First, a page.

The _WIN32_WINNT symbol came next. I'm not sure where it came from, but from its name it probably was invented by the Windows NT team in order to allow them to block off sections of the header file that are available only in the Windows NT implementation of Win32. Don't forget that in the early days, there was also Win32s, a subset of Win32 that could run on 16-bit Windows 3.1. The single WINVER symbol wasn't enough to specify exactly what you wanted to be compatible with. For example, a function available only in Windows NT 3.1 would be guarded with #if _WIN32_WINNT >= 0x030A so that programs that wanted to run on Win32s could set _WIN32_WINNT to zero and keep that function off-limits.

    Similarly, both Windows 95 and Windows NT 4 identified themselves as Windows major version 4, so the WINVER symbol was insufficient to distinguish them. Functions that existed in Windows NT 4 but not in Window 95 were therefore guarded with _WIN32_WINNT.

    On the other hand, there were also functions that were first introduced in Windows 95 and did not exist in the original version of Windows NT 4. The _WIN32_WINDOWS symbol let you specify that you wanted access to stuff that was new for Windows 95 and which would also be ported to Windows NT 4 and future versions of Windows NT.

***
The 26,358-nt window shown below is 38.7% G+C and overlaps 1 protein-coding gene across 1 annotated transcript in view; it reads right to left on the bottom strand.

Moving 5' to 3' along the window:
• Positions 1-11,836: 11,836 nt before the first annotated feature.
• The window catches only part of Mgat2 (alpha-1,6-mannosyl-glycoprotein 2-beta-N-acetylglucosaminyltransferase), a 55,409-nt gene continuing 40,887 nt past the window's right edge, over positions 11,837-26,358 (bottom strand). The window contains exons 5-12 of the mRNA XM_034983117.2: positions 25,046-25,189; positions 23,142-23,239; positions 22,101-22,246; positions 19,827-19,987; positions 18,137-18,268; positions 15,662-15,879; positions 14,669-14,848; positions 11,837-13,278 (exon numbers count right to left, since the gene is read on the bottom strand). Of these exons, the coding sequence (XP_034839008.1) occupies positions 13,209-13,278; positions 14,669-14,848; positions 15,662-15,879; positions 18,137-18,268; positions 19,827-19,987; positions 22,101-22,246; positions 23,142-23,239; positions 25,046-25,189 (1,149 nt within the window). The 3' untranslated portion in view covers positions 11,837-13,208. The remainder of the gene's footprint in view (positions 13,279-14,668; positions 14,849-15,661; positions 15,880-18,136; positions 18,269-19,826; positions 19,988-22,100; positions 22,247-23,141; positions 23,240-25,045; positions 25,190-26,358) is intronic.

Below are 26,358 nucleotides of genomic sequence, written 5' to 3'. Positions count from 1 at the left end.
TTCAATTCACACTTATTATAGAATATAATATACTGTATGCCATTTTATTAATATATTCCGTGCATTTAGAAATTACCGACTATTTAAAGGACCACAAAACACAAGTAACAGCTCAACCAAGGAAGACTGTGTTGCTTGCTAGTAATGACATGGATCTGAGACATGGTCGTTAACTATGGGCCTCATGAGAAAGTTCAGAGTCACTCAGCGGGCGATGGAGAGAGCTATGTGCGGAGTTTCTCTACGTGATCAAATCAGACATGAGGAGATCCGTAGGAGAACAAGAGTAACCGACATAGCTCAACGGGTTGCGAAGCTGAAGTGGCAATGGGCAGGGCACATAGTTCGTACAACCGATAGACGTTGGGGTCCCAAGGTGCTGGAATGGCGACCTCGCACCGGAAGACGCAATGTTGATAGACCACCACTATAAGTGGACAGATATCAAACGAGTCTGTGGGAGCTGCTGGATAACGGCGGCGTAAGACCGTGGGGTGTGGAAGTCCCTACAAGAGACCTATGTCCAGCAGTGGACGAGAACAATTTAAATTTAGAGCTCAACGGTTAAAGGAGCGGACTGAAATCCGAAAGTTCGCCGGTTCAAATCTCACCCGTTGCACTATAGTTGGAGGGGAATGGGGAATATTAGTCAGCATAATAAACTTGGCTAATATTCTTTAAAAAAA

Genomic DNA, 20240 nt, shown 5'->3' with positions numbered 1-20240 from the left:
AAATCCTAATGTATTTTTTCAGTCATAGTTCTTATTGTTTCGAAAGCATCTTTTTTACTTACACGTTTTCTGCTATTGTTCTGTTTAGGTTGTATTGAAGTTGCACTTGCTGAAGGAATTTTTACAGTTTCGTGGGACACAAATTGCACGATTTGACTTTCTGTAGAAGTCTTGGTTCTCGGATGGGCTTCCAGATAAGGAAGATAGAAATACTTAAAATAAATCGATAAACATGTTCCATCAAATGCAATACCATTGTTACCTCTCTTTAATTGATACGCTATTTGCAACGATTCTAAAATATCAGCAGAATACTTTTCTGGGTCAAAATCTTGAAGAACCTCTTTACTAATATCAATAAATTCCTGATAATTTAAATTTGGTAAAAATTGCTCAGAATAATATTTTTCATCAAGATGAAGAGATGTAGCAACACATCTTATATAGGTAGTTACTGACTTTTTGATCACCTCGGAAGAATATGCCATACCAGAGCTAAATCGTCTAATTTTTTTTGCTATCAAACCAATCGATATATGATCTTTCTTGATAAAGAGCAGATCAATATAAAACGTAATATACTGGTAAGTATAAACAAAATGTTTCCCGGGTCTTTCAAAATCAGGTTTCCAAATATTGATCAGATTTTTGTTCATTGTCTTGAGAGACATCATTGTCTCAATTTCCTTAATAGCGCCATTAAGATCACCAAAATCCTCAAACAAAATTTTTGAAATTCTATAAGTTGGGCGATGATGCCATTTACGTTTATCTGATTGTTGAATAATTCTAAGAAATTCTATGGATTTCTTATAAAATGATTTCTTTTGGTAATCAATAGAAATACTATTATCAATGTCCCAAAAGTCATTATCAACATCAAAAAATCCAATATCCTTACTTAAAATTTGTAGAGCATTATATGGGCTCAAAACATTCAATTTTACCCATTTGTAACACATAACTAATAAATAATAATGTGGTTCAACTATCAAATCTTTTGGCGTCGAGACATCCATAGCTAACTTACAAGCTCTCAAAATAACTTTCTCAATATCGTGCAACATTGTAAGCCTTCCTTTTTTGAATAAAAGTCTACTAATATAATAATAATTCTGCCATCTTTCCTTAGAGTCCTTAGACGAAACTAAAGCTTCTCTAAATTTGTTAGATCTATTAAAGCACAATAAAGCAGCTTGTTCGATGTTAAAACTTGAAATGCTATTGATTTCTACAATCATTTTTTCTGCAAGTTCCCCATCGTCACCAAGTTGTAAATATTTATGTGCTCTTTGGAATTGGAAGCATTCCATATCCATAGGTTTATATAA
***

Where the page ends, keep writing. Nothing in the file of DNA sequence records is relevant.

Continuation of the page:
The next symbol in this progression is _WIN32_IE, which lets you specify what version of Internet Explorer you require to be installed on the system. This was more important back in the days when Internet Explorer included updates to selected operating system components. For example, Internet Explorer 4 came not only with an updated comctl32.dll but also a new shell32.dll that gave you Active Desktop. (Wow, remember Active Desktop? That was when everybody thought that HTML was going to take over the world and people would write entire applications in HTML. People are still trying.)

    And history repeated itself: We saw it before when we tried to puzzle out why some functions return NULL while others return INVALID_HANDLE_VALUE. Each time somebody added a new feature to Windows and had to add an #ifdef guard, it was pretty much a toss-up whether they would use WINVER, _WIN32_WINDOWS, or _WIN32_WINNT. Once Internet Explorer stopped including updates to shell components, _WIN32_IE fell into the "toss-up" bucket as well.

    In an attempt to make some sense out of this disaster, the SDK and DDK teams came up with a new plan for Windows Vista header files: sdkddkver.h. There's now just one symbol you define to specify your minimum target operating system: NTDDI_VERSION. Once you set that, all the other symbols are set automatically to the appropriate values for your target operating system. (And no, I don't know what the letters NTDDI stand for, though there is one obvious candidate.) With any luck, everybody wll standardize on NTDDI_VERSION and this article will become one of those "quaint historical novelties" like all the ones about 16-bit Windows. Just "a little story about what people had to do back in the crazy days of the early 21st century. Boy am I glad we don't have to worry about that any more!"


    I'd appreciate it if people would extend me the courtesy of not stepping on my announced topic. (I wonder if these are the same people who go to a comedy show and shout out the punch lines before the performer gets to say them.) I did say that I would pick up the topic today, after all. If you really want to steal my topic, at least be polite enough to post your essay on your own blog.